Just before the falls we came to another river crossing that was about 20m wide, waist deep and fast running. There were a few large boulders that retained some remnants of trees that gave us the opportunity to link hands and help each other across. It was quite challenging. DSCN1940 On the return crossing we noticed a number of eels approx 600mm long in the eddies at the river crossing. A week later we met a woman who had been bitten by an eel at this crossing, something one would not anticipate.

The effort made was well rewarded with a spectacular view of the falls that were well fed from the previous nights rains. There is a theory that half the water that passes over these falls evaporates on the way down. That may be the case in dry times but we could not imagine that being the case when we viewed them. The hike back was an easier task, but overall it was a tough 4 hour hike with spectacular scenery and well enjoyed.

Back in Taiohae Bay we hired a 4WD vehicle from Kevin (Nuka Hiva Yacht Services) for a day trip around the island. John & Sue joined us. We took a picnic lunch and set off at 0900 after a thorough briefing from Kevin on what to see and anticipate. First stop was to buy fresh Baguettes then onwards & upwards to a great view over the bay and anchorage. As soon as we stepped out of the vehicle, a woman came running across to us and gave us a bag containing 9 large avocados. Prior to and thereafter we did not see any avocados anywhere and we enjoyed them all that following week. Such a treat!

Nuku Hiva, as an island, is a photographer’s paradise, stunning views from many and varied locations and an archeological treasure trove. The eastern part of the island is green and lush with plenty of archaeological sites dotted in amongst the rainforest, waterfalls and peaks along the route from the south of the island past Controleur Bay and across to Hatiheu on the north coast. The coast road west from Hatiheu is more of a track and we were advised by Kevin to return the way we had come after having our lunch there and then take the higher, drier road across the western part of the island, passing the Marquesan Grand Canyon to the airport on the north west point. Cattle and pigs can be seen all along this route and they were once the main source of meat for the whole of the Marquesas.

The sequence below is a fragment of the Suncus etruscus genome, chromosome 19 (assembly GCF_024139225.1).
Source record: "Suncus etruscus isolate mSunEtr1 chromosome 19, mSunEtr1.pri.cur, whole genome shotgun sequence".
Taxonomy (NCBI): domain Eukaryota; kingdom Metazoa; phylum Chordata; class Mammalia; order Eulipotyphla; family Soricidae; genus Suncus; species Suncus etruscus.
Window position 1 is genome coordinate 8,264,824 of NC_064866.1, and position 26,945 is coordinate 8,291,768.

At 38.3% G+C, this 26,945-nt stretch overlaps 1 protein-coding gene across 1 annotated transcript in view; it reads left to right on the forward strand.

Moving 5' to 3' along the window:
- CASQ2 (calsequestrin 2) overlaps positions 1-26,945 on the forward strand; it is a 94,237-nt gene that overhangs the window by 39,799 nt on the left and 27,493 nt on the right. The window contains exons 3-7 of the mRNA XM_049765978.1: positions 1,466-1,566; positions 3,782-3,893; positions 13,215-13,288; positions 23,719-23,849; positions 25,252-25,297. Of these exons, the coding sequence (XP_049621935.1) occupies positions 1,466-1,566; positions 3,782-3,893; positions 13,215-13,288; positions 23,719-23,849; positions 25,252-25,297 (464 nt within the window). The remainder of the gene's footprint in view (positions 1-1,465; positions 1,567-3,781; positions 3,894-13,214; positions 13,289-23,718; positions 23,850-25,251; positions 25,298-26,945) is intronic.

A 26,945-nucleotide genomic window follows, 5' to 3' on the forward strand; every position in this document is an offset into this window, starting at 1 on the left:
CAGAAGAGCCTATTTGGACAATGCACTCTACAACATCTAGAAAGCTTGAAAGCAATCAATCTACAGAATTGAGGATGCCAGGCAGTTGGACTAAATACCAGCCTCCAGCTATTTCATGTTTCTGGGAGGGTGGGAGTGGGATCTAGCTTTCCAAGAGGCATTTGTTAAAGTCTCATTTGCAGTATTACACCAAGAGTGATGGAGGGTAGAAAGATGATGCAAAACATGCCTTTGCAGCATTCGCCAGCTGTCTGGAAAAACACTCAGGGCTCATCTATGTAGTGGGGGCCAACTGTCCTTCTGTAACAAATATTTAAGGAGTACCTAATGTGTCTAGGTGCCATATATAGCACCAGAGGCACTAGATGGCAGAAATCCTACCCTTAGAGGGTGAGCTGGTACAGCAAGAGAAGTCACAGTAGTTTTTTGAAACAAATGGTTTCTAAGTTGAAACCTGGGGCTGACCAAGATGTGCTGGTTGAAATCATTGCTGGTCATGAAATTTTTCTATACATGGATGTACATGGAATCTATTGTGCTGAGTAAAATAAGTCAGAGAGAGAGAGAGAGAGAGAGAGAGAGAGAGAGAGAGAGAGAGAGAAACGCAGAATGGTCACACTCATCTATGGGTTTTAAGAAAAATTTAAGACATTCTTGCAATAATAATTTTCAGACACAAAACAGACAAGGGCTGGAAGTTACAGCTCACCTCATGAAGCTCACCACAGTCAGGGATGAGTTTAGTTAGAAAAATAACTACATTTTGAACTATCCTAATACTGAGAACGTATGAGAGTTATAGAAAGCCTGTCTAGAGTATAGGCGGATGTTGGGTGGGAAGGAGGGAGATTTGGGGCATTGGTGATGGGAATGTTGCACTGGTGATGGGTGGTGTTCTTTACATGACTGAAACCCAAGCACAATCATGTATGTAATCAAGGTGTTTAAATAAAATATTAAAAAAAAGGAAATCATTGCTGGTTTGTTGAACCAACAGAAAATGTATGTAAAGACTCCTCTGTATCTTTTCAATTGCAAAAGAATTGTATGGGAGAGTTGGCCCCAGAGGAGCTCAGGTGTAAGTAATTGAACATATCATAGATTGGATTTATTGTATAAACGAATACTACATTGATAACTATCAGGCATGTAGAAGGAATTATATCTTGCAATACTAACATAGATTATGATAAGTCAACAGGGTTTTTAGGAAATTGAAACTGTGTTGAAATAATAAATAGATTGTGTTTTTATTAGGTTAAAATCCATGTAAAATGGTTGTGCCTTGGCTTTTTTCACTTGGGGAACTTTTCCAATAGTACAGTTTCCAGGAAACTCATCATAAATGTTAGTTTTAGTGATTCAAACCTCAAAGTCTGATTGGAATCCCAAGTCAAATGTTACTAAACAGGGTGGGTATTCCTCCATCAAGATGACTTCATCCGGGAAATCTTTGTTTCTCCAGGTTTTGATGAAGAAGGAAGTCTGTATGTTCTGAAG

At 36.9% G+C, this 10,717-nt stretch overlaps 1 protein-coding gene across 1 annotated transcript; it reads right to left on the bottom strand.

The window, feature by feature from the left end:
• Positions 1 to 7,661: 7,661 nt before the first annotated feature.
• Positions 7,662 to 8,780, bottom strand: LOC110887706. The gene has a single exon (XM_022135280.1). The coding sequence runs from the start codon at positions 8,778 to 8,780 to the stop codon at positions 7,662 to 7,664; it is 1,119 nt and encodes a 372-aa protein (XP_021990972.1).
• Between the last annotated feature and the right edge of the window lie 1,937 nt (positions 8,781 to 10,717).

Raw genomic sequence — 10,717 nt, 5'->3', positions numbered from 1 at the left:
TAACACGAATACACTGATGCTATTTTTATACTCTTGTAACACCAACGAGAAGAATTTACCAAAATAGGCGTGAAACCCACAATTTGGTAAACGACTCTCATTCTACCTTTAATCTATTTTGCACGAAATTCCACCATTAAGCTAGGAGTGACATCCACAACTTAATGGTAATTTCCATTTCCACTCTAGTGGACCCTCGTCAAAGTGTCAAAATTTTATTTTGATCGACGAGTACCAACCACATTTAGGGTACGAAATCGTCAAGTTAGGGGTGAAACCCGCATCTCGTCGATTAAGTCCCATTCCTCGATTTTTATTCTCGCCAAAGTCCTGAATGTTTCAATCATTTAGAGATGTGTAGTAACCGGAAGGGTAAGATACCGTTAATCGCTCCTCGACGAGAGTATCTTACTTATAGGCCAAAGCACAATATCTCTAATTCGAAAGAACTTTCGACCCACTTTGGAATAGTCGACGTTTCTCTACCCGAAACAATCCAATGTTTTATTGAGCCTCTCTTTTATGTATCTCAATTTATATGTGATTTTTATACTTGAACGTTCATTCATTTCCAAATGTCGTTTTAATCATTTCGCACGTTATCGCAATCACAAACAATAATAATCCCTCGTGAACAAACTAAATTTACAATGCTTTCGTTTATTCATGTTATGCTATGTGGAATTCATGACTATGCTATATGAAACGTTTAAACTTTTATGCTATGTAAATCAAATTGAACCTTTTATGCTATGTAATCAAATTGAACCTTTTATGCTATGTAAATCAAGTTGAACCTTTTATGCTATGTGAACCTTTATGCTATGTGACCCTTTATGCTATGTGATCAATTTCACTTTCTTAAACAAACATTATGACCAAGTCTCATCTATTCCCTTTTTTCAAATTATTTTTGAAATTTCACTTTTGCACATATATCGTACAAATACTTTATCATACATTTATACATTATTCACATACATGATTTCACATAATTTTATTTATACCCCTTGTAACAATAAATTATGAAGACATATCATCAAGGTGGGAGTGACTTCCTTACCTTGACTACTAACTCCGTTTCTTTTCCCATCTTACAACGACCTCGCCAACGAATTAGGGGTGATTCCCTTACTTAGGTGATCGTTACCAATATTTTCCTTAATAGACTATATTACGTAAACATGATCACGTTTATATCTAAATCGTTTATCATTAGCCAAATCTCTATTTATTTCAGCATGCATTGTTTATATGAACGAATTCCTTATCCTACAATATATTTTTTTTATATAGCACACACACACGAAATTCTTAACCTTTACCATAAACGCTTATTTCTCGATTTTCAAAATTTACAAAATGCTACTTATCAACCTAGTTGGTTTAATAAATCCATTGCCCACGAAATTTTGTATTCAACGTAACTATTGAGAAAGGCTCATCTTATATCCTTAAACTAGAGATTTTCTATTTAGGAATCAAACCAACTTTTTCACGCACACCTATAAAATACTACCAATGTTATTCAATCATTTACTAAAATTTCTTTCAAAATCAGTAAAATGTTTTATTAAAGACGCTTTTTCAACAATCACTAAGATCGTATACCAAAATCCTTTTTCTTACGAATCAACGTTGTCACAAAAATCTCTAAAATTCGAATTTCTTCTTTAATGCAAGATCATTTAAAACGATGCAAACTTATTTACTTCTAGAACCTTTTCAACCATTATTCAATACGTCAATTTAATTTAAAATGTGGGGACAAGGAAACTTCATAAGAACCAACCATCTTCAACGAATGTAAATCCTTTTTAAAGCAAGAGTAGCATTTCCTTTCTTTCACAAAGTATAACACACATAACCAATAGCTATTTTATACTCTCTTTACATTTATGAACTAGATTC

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A few days after our island tour we motored east to the well protected Controleur Bay, intent on doing sail repairs, but it rained yet again. We walked on one of the few sand beaches in the bay on the lookout for a villager to buy some fresh fruit from. One of the shacks had a few lime trees, bananas and about 20 free range pigs. DSCN2114The adjacent shack/house had a larger beach area split by a creek, a plantation with approx 20 lime trees, some tall papaya trees, about 100 banana palms and at least 200 plus free range pigs. I collected a small bucket of limes that had dropped on the ground and I soon had a following of about 50 pigs!

It rained heavily overnight and next morning we made another foray ashore and I ventured into the plantation, once again in search of a resident as I did not want to take fruit without permission. Nobody there, bananas galore but I only collected more limes which had dropped to the ground and were obviously not a favourite food for the pigs. The ground had turned into a quagmire overnight as the pigs trod the paths. This time I had a following of all 200 plus pigs, a bit like the Pied Piper but slipping and skidding through the mud and rain rather than dancing down the streets. My mind started playing games and I half wondered what a catastrophy it could have been if I had slipped over and the pigs fancied fresh meat for breakfast that morning!